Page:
Monday, November 08, 2010

Trying Trailing Stops

Until now, I haven't used stop loss orders to sell out of a stock when it declines. Over the past two years, the lack of stop loss orders has caused some of my stock to lose their gains and become losses. In a recent investment seminar, the presenter shared how he use trailing stop orders to limit losses and protect gains when the market declines.

While I realize that stop orders can increase trading costs, I am going to experiment with using trailing stop orders for some of our equity positions. For reference, a stop order is a fixed price below the current price at which a stock will be sold. A trailing stop is a fixed difference under the current price at which the stock will be sold. An additional feature of a trailing stop is that it will constantly adjust the sell price as the stock rises, but is a fixed price if the stock begins to decline.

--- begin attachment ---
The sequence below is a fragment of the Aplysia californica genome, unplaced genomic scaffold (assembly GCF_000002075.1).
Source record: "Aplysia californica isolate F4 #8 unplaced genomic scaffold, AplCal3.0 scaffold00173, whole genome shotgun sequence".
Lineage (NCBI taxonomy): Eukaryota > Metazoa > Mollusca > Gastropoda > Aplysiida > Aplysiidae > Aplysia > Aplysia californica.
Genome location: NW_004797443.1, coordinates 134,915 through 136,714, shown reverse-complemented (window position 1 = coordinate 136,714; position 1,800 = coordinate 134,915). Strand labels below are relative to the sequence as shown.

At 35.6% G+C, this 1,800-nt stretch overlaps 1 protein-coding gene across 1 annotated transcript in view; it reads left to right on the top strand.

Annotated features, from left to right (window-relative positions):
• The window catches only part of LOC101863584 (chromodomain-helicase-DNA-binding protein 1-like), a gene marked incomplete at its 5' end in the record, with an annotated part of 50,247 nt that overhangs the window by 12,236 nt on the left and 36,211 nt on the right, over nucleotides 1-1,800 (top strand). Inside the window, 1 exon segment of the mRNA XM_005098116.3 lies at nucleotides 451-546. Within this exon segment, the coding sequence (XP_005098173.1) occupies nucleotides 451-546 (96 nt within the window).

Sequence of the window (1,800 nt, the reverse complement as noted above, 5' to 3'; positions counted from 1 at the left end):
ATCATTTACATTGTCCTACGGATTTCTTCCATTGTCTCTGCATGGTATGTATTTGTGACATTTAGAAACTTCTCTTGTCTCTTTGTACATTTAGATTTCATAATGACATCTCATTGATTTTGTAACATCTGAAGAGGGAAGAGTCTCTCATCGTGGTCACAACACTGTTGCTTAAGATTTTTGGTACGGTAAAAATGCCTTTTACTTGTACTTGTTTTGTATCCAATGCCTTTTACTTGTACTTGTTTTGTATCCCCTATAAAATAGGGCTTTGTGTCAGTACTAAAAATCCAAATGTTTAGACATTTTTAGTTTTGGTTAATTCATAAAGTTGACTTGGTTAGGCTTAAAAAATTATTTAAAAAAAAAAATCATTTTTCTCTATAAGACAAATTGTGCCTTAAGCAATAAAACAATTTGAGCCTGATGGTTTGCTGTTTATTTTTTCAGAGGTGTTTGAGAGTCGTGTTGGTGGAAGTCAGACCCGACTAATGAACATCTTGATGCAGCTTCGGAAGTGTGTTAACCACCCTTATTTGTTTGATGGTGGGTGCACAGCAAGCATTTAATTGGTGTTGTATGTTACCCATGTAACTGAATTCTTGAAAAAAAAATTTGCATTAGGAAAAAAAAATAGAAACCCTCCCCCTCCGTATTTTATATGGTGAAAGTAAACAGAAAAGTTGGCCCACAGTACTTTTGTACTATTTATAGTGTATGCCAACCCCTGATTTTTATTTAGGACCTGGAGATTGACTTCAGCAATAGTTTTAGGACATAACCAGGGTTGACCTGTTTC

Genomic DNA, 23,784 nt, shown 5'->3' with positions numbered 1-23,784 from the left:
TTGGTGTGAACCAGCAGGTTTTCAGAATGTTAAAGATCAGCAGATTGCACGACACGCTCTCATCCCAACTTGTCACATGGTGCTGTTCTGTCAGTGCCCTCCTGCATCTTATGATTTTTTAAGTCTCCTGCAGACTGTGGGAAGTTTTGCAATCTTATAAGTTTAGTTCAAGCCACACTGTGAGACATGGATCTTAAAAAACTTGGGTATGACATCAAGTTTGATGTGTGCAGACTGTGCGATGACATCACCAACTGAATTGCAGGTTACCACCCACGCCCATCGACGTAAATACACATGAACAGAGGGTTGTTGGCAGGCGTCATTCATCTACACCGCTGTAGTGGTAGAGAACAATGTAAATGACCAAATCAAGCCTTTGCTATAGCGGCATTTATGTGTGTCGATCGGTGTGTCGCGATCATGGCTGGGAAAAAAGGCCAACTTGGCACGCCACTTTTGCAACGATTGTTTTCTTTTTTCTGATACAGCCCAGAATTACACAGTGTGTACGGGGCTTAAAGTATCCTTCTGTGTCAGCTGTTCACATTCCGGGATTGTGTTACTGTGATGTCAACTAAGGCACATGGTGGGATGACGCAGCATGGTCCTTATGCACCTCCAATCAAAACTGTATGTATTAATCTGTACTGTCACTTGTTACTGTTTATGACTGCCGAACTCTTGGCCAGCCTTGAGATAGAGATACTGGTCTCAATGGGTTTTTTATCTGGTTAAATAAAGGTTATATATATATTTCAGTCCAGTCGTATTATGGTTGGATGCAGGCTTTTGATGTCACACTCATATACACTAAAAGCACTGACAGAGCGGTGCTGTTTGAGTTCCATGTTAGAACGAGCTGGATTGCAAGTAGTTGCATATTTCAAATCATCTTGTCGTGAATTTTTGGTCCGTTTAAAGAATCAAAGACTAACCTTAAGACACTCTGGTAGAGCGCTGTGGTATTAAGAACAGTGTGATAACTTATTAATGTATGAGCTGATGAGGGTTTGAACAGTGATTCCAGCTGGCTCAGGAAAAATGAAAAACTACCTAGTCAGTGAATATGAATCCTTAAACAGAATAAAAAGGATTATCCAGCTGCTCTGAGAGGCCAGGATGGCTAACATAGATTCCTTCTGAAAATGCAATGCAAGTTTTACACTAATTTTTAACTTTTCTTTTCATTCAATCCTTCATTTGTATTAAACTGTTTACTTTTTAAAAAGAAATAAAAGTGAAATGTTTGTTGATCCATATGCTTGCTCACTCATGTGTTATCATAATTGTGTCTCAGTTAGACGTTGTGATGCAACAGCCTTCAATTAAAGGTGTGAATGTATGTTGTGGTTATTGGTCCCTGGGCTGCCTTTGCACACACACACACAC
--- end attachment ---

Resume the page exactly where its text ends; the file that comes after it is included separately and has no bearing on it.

First, I plan to apply trailing stops to stocks which have returns of 20% or more. That way, I can let the stocks continue to advance but protect the gains if the stock or the market should decline. Second, I will apply trailing stops to the new stock purchases that I will be making. This will limit losses if my decision to purchase was not correct.

For the rest of the year, I will track my results and compare them to what would have happened if I hadn't used trailing stops.
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